• Exercise Everyone tells you to exercise for your physical health. But when you don’t exercise, your ability to cope with stress takes a huge blow. Your anxiety will often become much worse when you don’t exercise because your muscles turn that pent-up energy into physical stress, which in turn becomes mental stress. On the flipside, when you exercise, you not only reduce that extra energy, you also improve hormone balance, release neurotransmitters that enhance mood and improve breathing. Exercise is one of the most potent, healthy anxiety management tools available.
  • Sleep, Eating Healthy, etc. Living a healthy lifestyle is also important. From sleep to nutrition to hydration, the healthier your body is, the better it works, and the better it works, the less you’ll experience anxiety. These aren’t anxiety cures. Anxiety, of course, is more of a mental health disorder forged through years of experiences. Simply sleeping more isn’t going to magically take it away, but they’ll drastically reduce the symptoms, which should help you cope with anxiety much more easily.
  • Yoga Yoga is a type of exercise that has additional benefits for reducing anxiety. First, it is a slower form of exercise but equally challenging. Those with anxiety issues need an opportunity to slow down their lives so that it feels more manageable. Yoga also teaches breathing techniques that can be quite valuable for fighting anxiety.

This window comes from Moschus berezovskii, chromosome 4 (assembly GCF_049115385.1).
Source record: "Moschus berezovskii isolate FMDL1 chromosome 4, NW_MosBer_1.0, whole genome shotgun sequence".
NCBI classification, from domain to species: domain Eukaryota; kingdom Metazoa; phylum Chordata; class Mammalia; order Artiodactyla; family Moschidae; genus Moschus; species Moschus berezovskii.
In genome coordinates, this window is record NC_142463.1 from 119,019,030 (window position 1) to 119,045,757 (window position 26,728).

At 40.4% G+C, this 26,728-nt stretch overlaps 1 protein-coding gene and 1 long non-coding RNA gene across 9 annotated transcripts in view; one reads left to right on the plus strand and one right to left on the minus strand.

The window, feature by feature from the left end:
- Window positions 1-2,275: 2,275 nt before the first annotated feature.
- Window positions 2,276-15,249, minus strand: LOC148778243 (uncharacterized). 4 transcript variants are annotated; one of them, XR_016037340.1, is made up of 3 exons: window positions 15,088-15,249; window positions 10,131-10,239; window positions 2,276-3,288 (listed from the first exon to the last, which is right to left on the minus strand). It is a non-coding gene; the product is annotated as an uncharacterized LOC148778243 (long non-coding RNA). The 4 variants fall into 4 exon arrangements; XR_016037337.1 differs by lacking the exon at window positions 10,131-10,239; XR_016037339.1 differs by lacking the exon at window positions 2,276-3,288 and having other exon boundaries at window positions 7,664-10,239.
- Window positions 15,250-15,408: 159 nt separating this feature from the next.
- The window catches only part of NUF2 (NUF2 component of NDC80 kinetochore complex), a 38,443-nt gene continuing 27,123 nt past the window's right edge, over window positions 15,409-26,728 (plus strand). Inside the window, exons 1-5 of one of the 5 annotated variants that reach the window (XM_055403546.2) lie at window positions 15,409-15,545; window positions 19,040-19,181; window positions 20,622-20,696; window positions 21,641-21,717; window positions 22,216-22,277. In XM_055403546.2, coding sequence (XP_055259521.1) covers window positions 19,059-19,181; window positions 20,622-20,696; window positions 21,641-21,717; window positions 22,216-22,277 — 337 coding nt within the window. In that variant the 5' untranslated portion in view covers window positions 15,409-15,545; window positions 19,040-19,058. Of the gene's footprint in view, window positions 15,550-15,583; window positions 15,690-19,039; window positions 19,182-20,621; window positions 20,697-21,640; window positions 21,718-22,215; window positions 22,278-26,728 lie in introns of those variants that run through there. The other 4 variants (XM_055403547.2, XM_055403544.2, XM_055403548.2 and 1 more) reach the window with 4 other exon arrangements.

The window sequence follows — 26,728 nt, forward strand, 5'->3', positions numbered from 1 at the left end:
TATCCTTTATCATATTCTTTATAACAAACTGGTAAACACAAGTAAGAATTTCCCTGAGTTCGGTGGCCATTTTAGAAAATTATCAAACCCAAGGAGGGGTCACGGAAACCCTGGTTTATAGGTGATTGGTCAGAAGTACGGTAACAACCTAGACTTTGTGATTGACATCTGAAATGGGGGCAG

• Memory Creation Another strategy that many people don’t realize can be effective is creating memories. For example, trying new cuisines or traveling to nearby museums. This can be very hard for those with severe anxiety since it requires going out into the world, but the more you can force yourself to do and enjoy every day (happy memories) the more positive thoughts you’ll have when you’re struggling with stress.
  • Relaxation Strategies Many relaxation strategies exist that help you cope with anxiety. Visualization is a great one. It involves imagining yourself and your five senses in a more relaxed place. These strategies give your mind an opportunity to be calmer so that you have a chance to relearn how to cope with stress naturally.
  • Distractions Distractions are also an important part of anxiety management. Your thoughts tend to be your enemy when suffering from anxiety. Distractions allow you to stop focusing on such thoughts and provide an opportunity to calm down. Talking on the phone about positive topics (negativity still breeds anxiety) can be more powerful than you realize and a great way to regain that mental strength you used to have.
  • Journaling Writing down thoughts in a journal may seem like something you only did as a child, but it’s a powerful coping tool. It benefits anxiety in two ways:
    • First, journaling provides an opportunity to release thoughts – something that far too many people hold inside.
    • Second, writing down worries puts thoughts in a permanent place and tells your brain that it doesn’t have to focus on remembering them as much. These are only examples of anxiety management strategies. You may also find your own strategies that work for you. For example, perhaps you find skipping stones at a park to be therapeutic, or maybe reading happy poetry gives you warmer feelings.